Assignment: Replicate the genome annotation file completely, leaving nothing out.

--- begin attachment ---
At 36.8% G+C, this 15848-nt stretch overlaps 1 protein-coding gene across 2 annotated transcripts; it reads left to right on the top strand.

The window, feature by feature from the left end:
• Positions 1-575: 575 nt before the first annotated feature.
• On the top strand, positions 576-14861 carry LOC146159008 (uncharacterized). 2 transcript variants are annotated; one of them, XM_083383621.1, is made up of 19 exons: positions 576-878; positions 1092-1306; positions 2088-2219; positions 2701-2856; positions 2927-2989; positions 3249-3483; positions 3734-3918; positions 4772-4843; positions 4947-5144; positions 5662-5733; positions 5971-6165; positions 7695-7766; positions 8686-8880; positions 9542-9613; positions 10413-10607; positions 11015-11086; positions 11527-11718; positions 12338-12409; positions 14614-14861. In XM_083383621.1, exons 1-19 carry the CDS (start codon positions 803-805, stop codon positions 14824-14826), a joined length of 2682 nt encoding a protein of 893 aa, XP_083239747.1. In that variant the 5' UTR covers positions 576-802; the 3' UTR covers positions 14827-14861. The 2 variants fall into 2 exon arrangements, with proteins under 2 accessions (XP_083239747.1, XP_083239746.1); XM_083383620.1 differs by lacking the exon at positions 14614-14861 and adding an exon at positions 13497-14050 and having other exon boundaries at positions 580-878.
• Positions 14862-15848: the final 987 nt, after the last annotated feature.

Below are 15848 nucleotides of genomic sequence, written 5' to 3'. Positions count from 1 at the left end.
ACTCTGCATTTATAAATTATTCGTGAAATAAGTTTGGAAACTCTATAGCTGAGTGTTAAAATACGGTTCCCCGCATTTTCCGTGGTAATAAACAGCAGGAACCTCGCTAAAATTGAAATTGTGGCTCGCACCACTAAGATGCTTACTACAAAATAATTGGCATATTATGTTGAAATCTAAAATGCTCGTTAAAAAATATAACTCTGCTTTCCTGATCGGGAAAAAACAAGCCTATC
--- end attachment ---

At 36.8% G+C, this 15848-nt stretch overlaps 1 protein-coding gene across 2 annotated transcripts; it reads left to right on the top strand.

The window, feature by feature from the left end:
• Positions 1-575: 575 nt before the first annotated feature.
• On the top strand, positions 576-14861 carry LOC146159008 (uncharacterized). 2 transcript variants are annotated; one of them, XM_083383621.1, is made up of 19 exons: positions 576-878; positions 1092-1306; positions 2088-2219; positions 2701-2856; positions 2927-2989; positions 3249-3483; positions 3734-3918; positions 4772-4843; positions 4947-5144; positions 5662-5733; positions 5971-6165; positions 7695-7766; positions 8686-8880; positions 9542-9613; positions 10413-10607; positions 11015-11086; positions 11527-11718; positions 12338-12409; positions 14614-14861. In XM_083383621.1, exons 1-19 carry the CDS (start codon positions 803-805, stop codon positions 14824-14826), a joined length of 2682 nt encoding a protein of 893 aa, XP_083239747.1. In that variant the 5' UTR covers positions 576-802; the 3' UTR covers positions 14827-14861. The 2 variants fall into 2 exon arrangements, with proteins under 2 accessions (XP_083239747.1, XP_083239746.1); XM_083383620.1 differs by lacking the exon at positions 14614-14861 and adding an exon at positions 13497-14050 and having other exon boundaries at positions 580-878.
• Positions 14862-15848: the final 987 nt, after the last annotated feature.

Below are 15848 nucleotides of genomic sequence, written 5' to 3'. Positions count from 1 at the left end.
ACTCTGCATTTATAAATTATTCGTGAAATAAGTTTGGAAACTCTATAGCTGAGTGTTAAAATACGGTTCCCCGCATTTTCCGTGGTAATAAACAGCAGGAACCTCGCTAAAATTGAAATTGTGGCTCGCACCACTAAGATGCTTACTACAAAATAATTGGCATATTATGTTGAAATCTAAAATGCTCGTTAAAAAATATAACTCTGCTTTCCTGATCGGGAAAAAACAAGCCTATC